David set a test to show which side you are on. What is your attitude to the fining of parents who take their children out of school for holidays in term-time? He is against; I am for (though I am actually against automatic fining, which is what he posed to the Radix fringe). To him we should assume that parents know what is best for their children, and not the experts. What is needed in politics is to break the power of the experts, in his view, and  empower people to make their own decisions.

I don’t really disagree with that sentiment, but I do believe in state intervention in a number of cases, and compulsory schooling is one of them. The question of school holidays is not an abstract proposition in my case. I have been a primary school governor for 18 years or so, and chair of governors for ten (at two different schools). This issue is a hardy perennial.  The teachers insist that term-time holidays disrupt both formal education, and also the cohesion of the school community, and I have been on their side. We haven’t gone as far as fining people (or if we have that is only because regulations have become more restricted – and it is the local authority, not the schools which impose them). Instead there has been a sort moral war of attrition. I think the presence of fines is there to set the moral moral tone, and to give schools a weapon in this moral war. I’m much more hesitant about actually using them – hence my reservations about making the fines automatic. But withdrawing the fines could set in motion a disruptive free for all.

At the heart of this is an age-old battle between freedom and solidarity. Flourishing societies need both. My worry is that in modern Britain, and not least the poorer urban communities that my schools serve (alongside more prosperous ones), the elements of solidarity are breaking down. A lot of people are struggling, and worse, not really coping. The modern state would rather hide these people away. I am a deeply-believing liberal, but I recognise that liberal language can be used to camouflage hard questions. Why not say that the struggling individuals and families are free to solve their own problems, and that we shouldn’t burden others with them?

State schools are one of the most powerful forces for solidarity that we have. They can, and should, be a lifeline to struggling families, and make them feel part of a wider society. Schools also provide a a good place from which to make the sort of state interventions needed to give disadvantaged families help to cope with the stresses of society. They should also, in subtle ways at least, open the eyes of others to some of the difficulties faced by their neighbours. A well-run, socially mixed state school one of the wonders of the British state system; it would not happen without compulsory schooling, and it is undermined by an excessive emphasis on parental choice – which often leads to de facto segregation. Parental freedom on school holidays chips away at that solidarity.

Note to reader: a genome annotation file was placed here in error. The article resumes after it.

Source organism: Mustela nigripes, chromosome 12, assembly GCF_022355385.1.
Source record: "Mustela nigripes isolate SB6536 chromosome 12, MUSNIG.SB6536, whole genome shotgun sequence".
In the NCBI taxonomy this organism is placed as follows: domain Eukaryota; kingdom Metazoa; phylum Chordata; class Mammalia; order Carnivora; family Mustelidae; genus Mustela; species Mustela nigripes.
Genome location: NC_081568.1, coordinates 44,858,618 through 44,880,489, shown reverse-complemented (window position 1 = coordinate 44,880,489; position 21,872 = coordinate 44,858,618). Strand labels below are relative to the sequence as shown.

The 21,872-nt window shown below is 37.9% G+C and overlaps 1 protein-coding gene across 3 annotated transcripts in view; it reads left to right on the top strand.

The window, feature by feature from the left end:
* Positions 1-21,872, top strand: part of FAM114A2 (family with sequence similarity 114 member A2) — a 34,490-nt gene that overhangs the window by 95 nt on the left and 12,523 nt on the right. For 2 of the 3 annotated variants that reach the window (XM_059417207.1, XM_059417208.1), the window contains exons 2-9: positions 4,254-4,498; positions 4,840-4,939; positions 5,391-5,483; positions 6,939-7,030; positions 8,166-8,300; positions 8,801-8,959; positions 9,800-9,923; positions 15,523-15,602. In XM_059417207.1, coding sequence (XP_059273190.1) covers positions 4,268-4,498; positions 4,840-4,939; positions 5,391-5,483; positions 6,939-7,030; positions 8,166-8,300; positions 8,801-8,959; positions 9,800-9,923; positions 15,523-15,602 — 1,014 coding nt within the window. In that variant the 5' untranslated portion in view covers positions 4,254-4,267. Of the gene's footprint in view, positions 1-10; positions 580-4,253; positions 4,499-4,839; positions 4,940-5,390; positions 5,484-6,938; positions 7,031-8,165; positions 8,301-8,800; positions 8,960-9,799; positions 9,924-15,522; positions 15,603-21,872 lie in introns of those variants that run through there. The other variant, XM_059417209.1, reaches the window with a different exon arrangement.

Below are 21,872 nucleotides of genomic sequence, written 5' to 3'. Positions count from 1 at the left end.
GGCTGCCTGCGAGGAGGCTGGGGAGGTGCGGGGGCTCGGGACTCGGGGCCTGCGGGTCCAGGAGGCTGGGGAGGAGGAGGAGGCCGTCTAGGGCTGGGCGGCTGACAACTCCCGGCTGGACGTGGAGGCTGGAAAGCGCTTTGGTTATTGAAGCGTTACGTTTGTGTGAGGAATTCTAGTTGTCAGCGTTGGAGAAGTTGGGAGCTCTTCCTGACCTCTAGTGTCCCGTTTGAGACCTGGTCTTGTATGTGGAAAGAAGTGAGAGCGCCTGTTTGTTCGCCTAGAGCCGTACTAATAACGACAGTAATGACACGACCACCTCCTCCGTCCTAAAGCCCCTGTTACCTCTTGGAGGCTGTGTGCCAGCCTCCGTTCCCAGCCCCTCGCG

So I worry that vocal Liberals are a middle-class pressure group who want to push their own families forward without regard to what is going on around them. But, of course, I know that is not fair.

I think I have a better question to divide the radical centre: do you believe that a universal basic income should an important part of the state system? I suspect that some Liberals and social democrats alike would say yes. It empowers poorer people by giving them cash to spend as they choose, and it offers a way replace a costly and divisive welfare system with universal entitlements. Others (like me) say no – it is just an attempt to hide away the needy with no-questions-asked cash so that the rest of don’t have to bother with them.

In fact I think the real choice is between grand designs to be rolled out nationwide, like UBI, and community interventions with a human face, carried out on a localised scale and based on a sense of human solidarity. I don’t know if that is Liberalism or not, but I’m sure that is what David is looking for, to judge by his railings against empty corporations (though he has said some favourable things about UBI).  There is an important line to be drawn, but I think he is drawing it in the wrong place.

Postscript:

I strikes me that my defence of school holiday fines doesn’t contradict David’s distinction between Liberals and social democrats. Social democrats are more inclined to appeal to solidarity. But social democrats also tend to like standards set nationally, and are suspicious of localised solutions. That’s where I part company. And I do that is the most important thing about trying to develop answers to the crisis in modern government.